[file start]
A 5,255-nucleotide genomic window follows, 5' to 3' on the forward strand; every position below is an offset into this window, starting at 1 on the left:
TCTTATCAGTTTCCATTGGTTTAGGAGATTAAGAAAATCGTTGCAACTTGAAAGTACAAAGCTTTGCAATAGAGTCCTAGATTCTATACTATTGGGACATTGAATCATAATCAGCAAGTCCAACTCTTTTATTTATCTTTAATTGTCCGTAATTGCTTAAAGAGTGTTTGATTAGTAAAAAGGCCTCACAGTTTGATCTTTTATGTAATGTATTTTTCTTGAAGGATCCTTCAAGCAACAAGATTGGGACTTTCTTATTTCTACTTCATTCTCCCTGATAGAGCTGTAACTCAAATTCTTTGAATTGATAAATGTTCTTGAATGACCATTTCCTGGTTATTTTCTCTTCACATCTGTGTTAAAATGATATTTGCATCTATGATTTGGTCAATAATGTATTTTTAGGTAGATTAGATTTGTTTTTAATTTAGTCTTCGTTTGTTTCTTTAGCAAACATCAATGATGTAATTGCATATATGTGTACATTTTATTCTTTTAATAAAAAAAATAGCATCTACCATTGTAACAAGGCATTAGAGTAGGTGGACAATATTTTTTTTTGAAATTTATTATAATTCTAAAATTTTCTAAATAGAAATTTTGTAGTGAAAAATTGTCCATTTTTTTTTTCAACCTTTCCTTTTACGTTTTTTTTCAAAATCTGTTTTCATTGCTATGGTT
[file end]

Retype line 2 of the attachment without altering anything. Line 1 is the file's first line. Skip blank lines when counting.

TCTTATCAGTTTCCATTGGTTTAGGAGATTAAGAAAATCGTTGCAACTTGAAAGTACAAAGCTTTGCAATAGAGTCCTAGATTCTATACTATTGGGACATTGAATCATAATCAGCAAGTCCAACTCTTTTATTTATCTTTAATTGTCCGTAATTGCTTAAAGAGTGTTTGATTAGTAAAAAGGCCTCACAGTTTGATCTTTTATGTAATGTATTTTTCTTGAAGGATCCTTCAAGCAACAAGATTGGGACTTTCTTATTTCTACTTCATTCTCCCTGATAGAGCTGTAACTCAAATTCTTTGAATTGATAAATGTTCTTGAATGACCATTTCCTGGTTATTTTCTCTTCACATCTGTGTTAAAATGATATTTGCATCTATGATTTGGTCAATAATGTATTTTTAGGTAGATTAGATTTGTTTTTAATTTAGTCTTCGTTTGTTTCTTTAGCAAACATCAATGATGTAATTGCATATATGTGTACATTTTATTCTTTTAATAAAAAAAATAGCATCTACCATTGTAACAAGGCATTAGAGTAGGTGGACAATATTTTTTTTTGAAATTTATTATAATTCTAAAATTTTCTAAATAGAAATTTTGTAGTGAAAAATTGTCCATTTTTTTTTTCAACCTTTCCTTTTACGTTTTTTTTCAAAATCTGTTTTCATTGCTATGGTT